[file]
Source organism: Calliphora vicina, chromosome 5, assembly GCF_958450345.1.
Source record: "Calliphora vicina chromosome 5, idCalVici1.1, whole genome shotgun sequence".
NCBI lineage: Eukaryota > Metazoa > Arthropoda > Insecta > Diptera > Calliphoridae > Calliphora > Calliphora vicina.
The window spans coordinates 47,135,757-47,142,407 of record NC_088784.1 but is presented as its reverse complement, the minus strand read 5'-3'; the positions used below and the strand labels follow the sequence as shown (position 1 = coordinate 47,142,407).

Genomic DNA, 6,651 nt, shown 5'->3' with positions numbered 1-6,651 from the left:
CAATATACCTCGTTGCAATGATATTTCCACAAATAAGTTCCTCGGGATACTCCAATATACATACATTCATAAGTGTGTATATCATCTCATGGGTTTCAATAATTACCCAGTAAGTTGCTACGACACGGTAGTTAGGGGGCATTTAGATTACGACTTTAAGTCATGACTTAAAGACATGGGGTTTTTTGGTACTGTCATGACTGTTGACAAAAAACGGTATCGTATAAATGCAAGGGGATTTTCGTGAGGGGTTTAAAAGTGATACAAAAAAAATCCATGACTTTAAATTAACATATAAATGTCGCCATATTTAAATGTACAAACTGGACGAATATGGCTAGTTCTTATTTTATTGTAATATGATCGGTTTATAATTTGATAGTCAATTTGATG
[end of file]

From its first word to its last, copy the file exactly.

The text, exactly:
Source organism: Calliphora vicina, chromosome 5, assembly GCF_958450345.1.
Source record: "Calliphora vicina chromosome 5, idCalVici1.1, whole genome shotgun sequence".
NCBI lineage: Eukaryota > Metazoa > Arthropoda > Insecta > Diptera > Calliphoridae > Calliphora > Calliphora vicina.
The window spans coordinates 47,135,757-47,142,407 of record NC_088784.1 but is presented as its reverse complement, the minus strand read 5'-3'; the positions used below and the strand labels follow the sequence as shown (position 1 = coordinate 47,142,407).

Genomic DNA, 6,651 nt, shown 5'->3' with positions numbered 1-6,651 from the left:
CAATATACCTCGTTGCAATGATATTTCCACAAATAAGTTCCTCGGGATACTCCAATATACATACATTCATAAGTGTGTATATCATCTCATGGGTTTCAATAATTACCCAGTAAGTTGCTACGACACGGTAGTTAGGGGGCATTTAGATTACGACTTTAAGTCATGACTTAAAGACATGGGGTTTTTTGGTACTGTCATGACTGTTGACAAAAAACGGTATCGTATAAATGCAAGGGGATTTTCGTGAGGGGTTTAAAAGTGATACAAAAAAAATCCATGACTTTAAATTAACATATAAATGTCGCCATATTTAAATGTACAAACTGGACGAATATGGCTAGTTCTTATTTTATTGTAATATGATCGGTTTATAATTTGATAGTCAATTTGATG